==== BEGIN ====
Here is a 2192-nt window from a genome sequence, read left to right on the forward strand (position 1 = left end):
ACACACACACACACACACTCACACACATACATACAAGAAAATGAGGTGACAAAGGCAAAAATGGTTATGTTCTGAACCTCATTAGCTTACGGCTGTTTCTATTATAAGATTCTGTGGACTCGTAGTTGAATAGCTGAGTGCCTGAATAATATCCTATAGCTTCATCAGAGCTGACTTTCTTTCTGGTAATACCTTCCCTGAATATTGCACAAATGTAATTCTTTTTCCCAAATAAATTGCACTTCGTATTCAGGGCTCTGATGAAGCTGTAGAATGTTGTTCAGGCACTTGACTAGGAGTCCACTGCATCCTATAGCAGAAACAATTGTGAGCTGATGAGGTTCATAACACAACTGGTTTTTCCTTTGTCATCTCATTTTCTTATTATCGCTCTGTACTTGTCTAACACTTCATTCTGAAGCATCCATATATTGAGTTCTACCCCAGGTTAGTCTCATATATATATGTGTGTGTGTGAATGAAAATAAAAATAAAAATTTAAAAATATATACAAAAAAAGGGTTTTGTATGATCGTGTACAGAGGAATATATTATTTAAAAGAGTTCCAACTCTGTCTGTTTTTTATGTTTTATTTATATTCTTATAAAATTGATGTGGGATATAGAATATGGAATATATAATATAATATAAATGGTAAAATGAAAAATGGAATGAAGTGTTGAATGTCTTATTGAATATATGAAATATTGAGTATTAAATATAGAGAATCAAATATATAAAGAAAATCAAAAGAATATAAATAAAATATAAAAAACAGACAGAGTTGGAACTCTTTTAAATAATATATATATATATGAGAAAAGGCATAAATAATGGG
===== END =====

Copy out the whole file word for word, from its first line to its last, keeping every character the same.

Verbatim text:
Here is a 2192-nt window from a genome sequence, read left to right on the forward strand (position 1 = left end):
ACACACACACACACACACTCACACACATACATACAAGAAAATGAGGTGACAAAGGCAAAAATGGTTATGTTCTGAACCTCATTAGCTTACGGCTGTTTCTATTATAAGATTCTGTGGACTCGTAGTTGAATAGCTGAGTGCCTGAATAATATCCTATAGCTTCATCAGAGCTGACTTTCTTTCTGGTAATACCTTCCCTGAATATTGCACAAATGTAATTCTTTTTCCCAAATAAATTGCACTTCGTATTCAGGGCTCTGATGAAGCTGTAGAATGTTGTTCAGGCACTTGACTAGGAGTCCACTGCATCCTATAGCAGAAACAATTGTGAGCTGATGAGGTTCATAACACAACTGGTTTTTCCTTTGTCATCTCATTTTCTTATTATCGCTCTGTACTTGTCTAACACTTCATTCTGAAGCATCCATATATTGAGTTCTACCCCAGGTTAGTCTCATATATATATGTGTGTGTGTGAATGAAAATAAAAATAAAAATTTAAAAATATATACAAAAAAAGGGTTTTGTATGATCGTGTACAGAGGAATATATTATTTAAAAGAGTTCCAACTCTGTCTGTTTTTTATGTTTTATTTATATTCTTATAAAATTGATGTGGGATATAGAATATGGAATATATAATATAATATAAATGGTAAAATGAAAAATGGAATGAAGTGTTGAATGTCTTATTGAATATATGAAATATTGAGTATTAAATATAGAGAATCAAATATATAAAGAAAATCAAAAGAATATAAATAAAATATAAAAAACAGACAGAGTTGGAACTCTTTTAAATAATATATATATATATGAGAAAAGGCATAAATAATGGG